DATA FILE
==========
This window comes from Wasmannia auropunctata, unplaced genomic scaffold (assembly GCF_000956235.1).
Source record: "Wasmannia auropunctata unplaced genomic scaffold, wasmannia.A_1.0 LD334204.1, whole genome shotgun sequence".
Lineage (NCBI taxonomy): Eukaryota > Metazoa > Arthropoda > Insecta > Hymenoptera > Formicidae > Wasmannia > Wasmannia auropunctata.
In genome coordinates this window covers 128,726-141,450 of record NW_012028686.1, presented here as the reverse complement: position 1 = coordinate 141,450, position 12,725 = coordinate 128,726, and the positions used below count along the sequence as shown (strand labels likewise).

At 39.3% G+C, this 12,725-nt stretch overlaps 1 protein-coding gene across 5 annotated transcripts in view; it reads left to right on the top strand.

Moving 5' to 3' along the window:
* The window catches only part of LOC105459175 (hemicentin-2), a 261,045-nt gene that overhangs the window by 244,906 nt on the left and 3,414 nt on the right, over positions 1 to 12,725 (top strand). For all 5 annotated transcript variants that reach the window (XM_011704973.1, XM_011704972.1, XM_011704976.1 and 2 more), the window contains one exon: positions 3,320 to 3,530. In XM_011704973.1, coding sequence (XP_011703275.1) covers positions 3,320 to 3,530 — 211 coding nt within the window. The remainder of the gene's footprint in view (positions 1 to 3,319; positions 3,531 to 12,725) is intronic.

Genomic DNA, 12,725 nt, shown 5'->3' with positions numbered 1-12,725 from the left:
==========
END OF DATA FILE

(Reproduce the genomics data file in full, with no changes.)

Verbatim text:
This window comes from Wasmannia auropunctata, unplaced genomic scaffold (assembly GCF_000956235.1).
Source record: "Wasmannia auropunctata unplaced genomic scaffold, wasmannia.A_1.0 LD334204.1, whole genome shotgun sequence".
Lineage (NCBI taxonomy): Eukaryota > Metazoa > Arthropoda > Insecta > Hymenoptera > Formicidae > Wasmannia > Wasmannia auropunctata.
In genome coordinates this window covers 128,726-141,450 of record NW_012028686.1, presented here as the reverse complement: position 1 = coordinate 141,450, position 12,725 = coordinate 128,726, and the positions used below count along the sequence as shown (strand labels likewise).

At 39.3% G+C, this 12,725-nt stretch overlaps 1 protein-coding gene across 5 annotated transcripts in view; it reads left to right on the top strand.

Moving 5' to 3' along the window:
* The window catches only part of LOC105459175 (hemicentin-2), a 261,045-nt gene that overhangs the window by 244,906 nt on the left and 3,414 nt on the right, over positions 1 to 12,725 (top strand). For all 5 annotated transcript variants that reach the window (XM_011704973.1, XM_011704972.1, XM_011704976.1 and 2 more), the window contains one exon: positions 3,320 to 3,530. In XM_011704973.1, coding sequence (XP_011703275.1) covers positions 3,320 to 3,530 — 211 coding nt within the window. The remainder of the gene's footprint in view (positions 1 to 3,319; positions 3,531 to 12,725) is intronic.

Genomic DNA, 12,725 nt, shown 5'->3' with positions numbered 1-12,725 from the left: